Civilization VI: Gilgamesh Leads Sumeria

Little is known about the real Gilgamesh, the main character in the Epic of Gilgamesh and other Sumerian poems. In the epic, Gilgamesh, king of the city of Uruk, is described as part god and part man, and has several run-ins with various gods as well as a sage who is said to have survived the Great Flood depicted in the Bible.

Scholars generally concur that Gilgamesh was in fact a real person, as several individuals referenced in the epic are confirmed to have lived in the region at the time, between 2800 and 2500 BC. An ancient manuscript, called the Sumerian King List, posits that Gilgamesh ruled over the city of Uruk for 126 years.

 

Unique unit: War-Cart

The constant conflicts between Sumerian city-states helped spread several war innovations throughout the ancient world, one of which being the War-Cart. This cart – a crude woven basket atop four sturdy wooden wheels - was pulled by donkeys and crewed by two warriors wielding battle axes and lances. Even though the War-Cart’s existence has gone undisputed, its purpose has not; some believe it was used in combat, while others believe it was simply used to ferry warriors to the place of battle.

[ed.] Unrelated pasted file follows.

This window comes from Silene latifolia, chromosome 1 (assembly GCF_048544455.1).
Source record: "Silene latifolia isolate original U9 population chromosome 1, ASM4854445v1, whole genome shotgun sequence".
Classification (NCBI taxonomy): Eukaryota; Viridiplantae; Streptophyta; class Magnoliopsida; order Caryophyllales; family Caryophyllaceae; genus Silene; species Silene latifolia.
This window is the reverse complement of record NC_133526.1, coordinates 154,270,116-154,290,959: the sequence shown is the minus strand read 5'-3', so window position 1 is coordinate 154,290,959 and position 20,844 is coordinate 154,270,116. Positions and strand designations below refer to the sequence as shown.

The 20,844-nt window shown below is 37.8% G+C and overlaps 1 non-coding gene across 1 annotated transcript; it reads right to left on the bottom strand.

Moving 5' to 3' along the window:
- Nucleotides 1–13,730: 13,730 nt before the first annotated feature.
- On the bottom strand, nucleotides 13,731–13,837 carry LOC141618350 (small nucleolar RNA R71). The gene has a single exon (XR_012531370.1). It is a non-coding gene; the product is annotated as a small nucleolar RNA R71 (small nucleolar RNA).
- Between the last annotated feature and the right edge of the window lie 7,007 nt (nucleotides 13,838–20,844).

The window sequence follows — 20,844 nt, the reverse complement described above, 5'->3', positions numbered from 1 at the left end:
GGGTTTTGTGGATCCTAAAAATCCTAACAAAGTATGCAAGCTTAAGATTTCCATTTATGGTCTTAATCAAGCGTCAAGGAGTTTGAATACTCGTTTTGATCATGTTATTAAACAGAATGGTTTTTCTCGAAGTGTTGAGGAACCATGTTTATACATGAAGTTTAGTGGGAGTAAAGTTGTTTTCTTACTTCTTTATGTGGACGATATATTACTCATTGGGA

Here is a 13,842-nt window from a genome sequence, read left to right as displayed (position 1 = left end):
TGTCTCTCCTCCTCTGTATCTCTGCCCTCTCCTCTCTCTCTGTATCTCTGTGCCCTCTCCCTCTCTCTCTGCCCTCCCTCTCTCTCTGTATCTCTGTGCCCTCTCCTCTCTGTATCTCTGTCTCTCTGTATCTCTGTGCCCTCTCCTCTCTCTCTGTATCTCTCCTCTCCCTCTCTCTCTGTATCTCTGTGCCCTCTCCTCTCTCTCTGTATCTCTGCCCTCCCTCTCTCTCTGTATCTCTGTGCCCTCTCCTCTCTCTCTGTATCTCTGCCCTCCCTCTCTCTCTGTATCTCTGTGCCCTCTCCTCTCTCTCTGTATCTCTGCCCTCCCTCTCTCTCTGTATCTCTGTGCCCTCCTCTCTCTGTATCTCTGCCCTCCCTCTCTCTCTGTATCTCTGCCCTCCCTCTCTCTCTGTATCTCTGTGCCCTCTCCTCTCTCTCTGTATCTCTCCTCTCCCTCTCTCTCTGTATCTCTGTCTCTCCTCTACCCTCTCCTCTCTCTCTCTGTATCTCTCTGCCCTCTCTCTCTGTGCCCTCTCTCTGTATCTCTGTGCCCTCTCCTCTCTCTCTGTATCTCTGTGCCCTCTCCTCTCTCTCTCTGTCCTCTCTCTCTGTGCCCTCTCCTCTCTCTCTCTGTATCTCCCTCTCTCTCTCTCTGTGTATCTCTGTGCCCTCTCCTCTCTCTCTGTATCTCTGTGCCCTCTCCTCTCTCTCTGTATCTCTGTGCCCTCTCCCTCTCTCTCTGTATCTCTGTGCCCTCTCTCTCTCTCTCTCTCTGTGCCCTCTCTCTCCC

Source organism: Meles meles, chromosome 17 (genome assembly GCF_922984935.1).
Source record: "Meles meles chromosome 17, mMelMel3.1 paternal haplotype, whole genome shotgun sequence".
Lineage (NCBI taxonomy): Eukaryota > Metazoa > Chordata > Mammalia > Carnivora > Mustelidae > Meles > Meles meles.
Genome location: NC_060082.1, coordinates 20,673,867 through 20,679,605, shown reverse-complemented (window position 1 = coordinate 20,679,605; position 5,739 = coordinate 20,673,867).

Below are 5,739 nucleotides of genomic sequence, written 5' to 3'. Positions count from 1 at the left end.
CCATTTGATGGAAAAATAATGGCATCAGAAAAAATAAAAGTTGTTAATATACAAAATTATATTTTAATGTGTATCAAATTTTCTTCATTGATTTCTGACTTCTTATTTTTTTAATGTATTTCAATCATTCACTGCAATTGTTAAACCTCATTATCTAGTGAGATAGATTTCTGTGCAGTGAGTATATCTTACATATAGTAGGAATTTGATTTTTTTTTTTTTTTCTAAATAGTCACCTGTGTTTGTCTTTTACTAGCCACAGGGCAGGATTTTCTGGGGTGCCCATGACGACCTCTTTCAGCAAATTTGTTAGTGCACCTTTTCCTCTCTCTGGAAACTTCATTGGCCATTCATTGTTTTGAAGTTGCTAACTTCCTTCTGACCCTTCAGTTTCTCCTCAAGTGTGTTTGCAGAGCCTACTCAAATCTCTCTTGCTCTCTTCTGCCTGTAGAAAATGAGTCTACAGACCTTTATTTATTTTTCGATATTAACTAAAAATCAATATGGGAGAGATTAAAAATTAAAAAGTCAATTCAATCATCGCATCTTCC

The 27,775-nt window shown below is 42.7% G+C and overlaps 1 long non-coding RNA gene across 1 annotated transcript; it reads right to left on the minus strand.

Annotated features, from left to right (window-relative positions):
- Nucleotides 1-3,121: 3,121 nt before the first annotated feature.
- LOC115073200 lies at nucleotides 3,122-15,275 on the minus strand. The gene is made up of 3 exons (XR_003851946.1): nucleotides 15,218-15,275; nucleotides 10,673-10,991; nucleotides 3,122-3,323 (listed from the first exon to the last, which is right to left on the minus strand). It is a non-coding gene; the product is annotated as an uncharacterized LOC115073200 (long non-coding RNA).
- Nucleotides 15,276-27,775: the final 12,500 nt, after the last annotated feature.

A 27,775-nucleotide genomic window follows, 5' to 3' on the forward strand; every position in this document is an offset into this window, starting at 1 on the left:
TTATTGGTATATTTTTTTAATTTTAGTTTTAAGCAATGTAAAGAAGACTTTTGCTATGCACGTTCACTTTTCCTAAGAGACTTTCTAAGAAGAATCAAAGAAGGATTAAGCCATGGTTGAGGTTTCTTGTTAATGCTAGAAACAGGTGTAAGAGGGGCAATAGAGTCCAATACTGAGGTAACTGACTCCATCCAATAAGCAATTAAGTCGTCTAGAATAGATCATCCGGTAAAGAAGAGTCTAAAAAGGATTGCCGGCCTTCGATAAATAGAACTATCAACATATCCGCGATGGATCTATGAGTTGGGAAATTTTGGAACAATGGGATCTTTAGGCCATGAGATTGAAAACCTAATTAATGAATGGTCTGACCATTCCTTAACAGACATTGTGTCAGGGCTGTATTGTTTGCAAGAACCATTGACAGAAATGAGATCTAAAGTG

Unique Improvement: Ziggurat

While Egypt was constructing its smooth, sloped pyramids, other ancient peoples such as the Sumerians were constructing a more terraced version of the same structure, called a ziggurat. First evidence of these rectangular stepped towers can be seen as early as 3000 BC. None of these ancient structures have survived to this day, though many are said to have been great in size – the greatest being the one in Babylon dedicated to the god Marduk, which may have inspired the parable of the Tower of Babel from the Book of Genesis.

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